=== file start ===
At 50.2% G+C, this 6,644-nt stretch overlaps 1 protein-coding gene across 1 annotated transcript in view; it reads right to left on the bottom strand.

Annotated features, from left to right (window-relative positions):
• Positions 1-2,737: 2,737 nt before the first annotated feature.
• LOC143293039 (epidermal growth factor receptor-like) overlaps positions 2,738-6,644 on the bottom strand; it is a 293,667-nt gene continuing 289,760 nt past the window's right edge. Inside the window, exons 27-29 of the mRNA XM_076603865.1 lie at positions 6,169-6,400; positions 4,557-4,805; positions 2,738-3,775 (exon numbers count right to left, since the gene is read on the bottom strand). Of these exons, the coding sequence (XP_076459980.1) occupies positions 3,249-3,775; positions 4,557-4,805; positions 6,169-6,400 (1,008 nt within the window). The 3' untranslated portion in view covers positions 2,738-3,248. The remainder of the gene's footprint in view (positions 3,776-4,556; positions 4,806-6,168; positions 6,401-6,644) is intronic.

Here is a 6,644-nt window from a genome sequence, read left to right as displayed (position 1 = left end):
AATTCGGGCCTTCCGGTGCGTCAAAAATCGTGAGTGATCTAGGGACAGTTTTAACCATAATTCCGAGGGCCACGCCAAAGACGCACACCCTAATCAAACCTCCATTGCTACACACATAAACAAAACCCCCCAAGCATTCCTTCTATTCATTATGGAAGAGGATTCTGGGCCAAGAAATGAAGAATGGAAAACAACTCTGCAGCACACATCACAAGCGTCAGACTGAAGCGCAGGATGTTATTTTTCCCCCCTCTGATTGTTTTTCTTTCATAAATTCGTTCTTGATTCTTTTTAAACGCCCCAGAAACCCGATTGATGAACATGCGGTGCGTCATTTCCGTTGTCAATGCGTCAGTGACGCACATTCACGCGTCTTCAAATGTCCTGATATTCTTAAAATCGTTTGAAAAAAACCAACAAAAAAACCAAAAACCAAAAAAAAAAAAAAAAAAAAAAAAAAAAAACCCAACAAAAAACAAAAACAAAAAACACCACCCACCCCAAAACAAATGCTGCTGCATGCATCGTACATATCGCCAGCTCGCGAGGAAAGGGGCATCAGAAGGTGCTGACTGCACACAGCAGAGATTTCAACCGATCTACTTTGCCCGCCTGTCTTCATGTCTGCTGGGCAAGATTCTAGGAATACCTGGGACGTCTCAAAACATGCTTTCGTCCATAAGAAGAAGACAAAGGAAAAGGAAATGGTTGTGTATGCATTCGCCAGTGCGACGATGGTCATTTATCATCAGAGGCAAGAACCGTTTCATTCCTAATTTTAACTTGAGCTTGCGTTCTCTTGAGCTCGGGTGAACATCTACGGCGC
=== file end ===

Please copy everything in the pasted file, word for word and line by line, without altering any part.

At 50.2% G+C, this 6,644-nt stretch overlaps 1 protein-coding gene across 1 annotated transcript in view; it reads right to left on the bottom strand.

Annotated features, from left to right (window-relative positions):
• Positions 1-2,737: 2,737 nt before the first annotated feature.
• LOC143293039 (epidermal growth factor receptor-like) overlaps positions 2,738-6,644 on the bottom strand; it is a 293,667-nt gene continuing 289,760 nt past the window's right edge. Inside the window, exons 27-29 of the mRNA XM_076603865.1 lie at positions 6,169-6,400; positions 4,557-4,805; positions 2,738-3,775 (exon numbers count right to left, since the gene is read on the bottom strand). Of these exons, the coding sequence (XP_076459980.1) occupies positions 3,249-3,775; positions 4,557-4,805; positions 6,169-6,400 (1,008 nt within the window). The 3' untranslated portion in view covers positions 2,738-3,248. The remainder of the gene's footprint in view (positions 3,776-4,556; positions 4,806-6,168; positions 6,401-6,644) is intronic.

Here is a 6,644-nt window from a genome sequence, read left to right as displayed (position 1 = left end):
AATTCGGGCCTTCCGGTGCGTCAAAAATCGTGAGTGATCTAGGGACAGTTTTAACCATAATTCCGAGGGCCACGCCAAAGACGCACACCCTAATCAAACCTCCATTGCTACACACATAAACAAAACCCCCCAAGCATTCCTTCTATTCATTATGGAAGAGGATTCTGGGCCAAGAAATGAAGAATGGAAAACAACTCTGCAGCACACATCACAAGCGTCAGACTGAAGCGCAGGATGTTATTTTTCCCCCCTCTGATTGTTTTTCTTTCATAAATTCGTTCTTGATTCTTTTTAAACGCCCCAGAAACCCGATTGATGAACATGCGGTGCGTCATTTCCGTTGTCAATGCGTCAGTGACGCACATTCACGCGTCTTCAAATGTCCTGATATTCTTAAAATCGTTTGAAAAAAACCAACAAAAAAACCAAAAACCAAAAAAAAAAAAAAAAAAAAAAAAAAAAAACCCAACAAAAAACAAAAACAAAAAACACCACCCACCCCAAAACAAATGCTGCTGCATGCATCGTACATATCGCCAGCTCGCGAGGAAAGGGGCATCAGAAGGTGCTGACTGCACACAGCAGAGATTTCAACCGATCTACTTTGCCCGCCTGTCTTCATGTCTGCTGGGCAAGATTCTAGGAATACCTGGGACGTCTCAAAACATGCTTTCGTCCATAAGAAGAAGACAAAGGAAAAGGAAATGGTTGTGTATGCATTCGCCAGTGCGACGATGGTCATTTATCATCAGAGGCAAGAACCGTTTCATTCCTAATTTTAACTTGAGCTTGCGTTCTCTTGAGCTCGGGTGAACATCTACGGCGC